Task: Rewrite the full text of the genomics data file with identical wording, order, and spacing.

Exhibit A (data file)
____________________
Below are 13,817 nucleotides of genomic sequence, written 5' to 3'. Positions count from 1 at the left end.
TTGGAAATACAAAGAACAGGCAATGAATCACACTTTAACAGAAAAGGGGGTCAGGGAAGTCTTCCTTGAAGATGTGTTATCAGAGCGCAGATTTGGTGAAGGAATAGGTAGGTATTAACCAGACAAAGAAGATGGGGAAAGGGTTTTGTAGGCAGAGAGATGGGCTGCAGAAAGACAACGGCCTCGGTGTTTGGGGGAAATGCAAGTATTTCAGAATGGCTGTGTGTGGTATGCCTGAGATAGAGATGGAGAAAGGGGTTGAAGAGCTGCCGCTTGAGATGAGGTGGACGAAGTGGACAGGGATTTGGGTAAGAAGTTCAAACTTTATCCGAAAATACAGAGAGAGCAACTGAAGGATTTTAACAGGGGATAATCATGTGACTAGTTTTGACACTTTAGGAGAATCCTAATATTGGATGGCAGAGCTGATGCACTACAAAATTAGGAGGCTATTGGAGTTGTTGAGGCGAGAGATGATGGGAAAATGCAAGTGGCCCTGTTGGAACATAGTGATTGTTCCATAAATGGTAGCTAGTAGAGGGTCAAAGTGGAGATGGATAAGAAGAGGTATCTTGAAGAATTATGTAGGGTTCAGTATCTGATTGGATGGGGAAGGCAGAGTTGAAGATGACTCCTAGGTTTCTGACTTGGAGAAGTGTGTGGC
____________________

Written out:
Below are 13,817 nucleotides of genomic sequence, written 5' to 3'. Positions count from 1 at the left end.
TTGGAAATACAAAGAACAGGCAATGAATCACACTTTAACAGAAAAGGGGGTCAGGGAAGTCTTCCTTGAAGATGTGTTATCAGAGCGCAGATTTGGTGAAGGAATAGGTAGGTATTAACCAGACAAAGAAGATGGGGAAAGGGTTTTGTAGGCAGAGAGATGGGCTGCAGAAAGACAACGGCCTCGGTGTTTGGGGGAAATGCAAGTATTTCAGAATGGCTGTGTGTGGTATGCCTGAGATAGAGATGGAGAAAGGGGTTGAAGAGCTGCCGCTTGAGATGAGGTGGACGAAGTGGACAGGGATTTGGGTAAGAAGTTCAAACTTTATCCGAAAATACAGAGAGAGCAACTGAAGGATTTTAACAGGGGATAATCATGTGACTAGTTTTGACACTTTAGGAGAATCCTAATATTGGATGGCAGAGCTGATGCACTACAAAATTAGGAGGCTATTGGAGTTGTTGAGGCGAGAGATGATGGGAAAATGCAAGTGGCCCTGTTGGAACATAGTGATTGTTCCATAAATGGTAGCTAGTAGAGGGTCAAAGTGGAGATGGATAAGAAGAGGTATCTTGAAGAATTATGTAGGGTTCAGTATCTGATTGGATGGGGAAGGCAGAGTTGAAGATGACTCCTAGGTTTCTGACTTGGAGAAGTGTGTGGC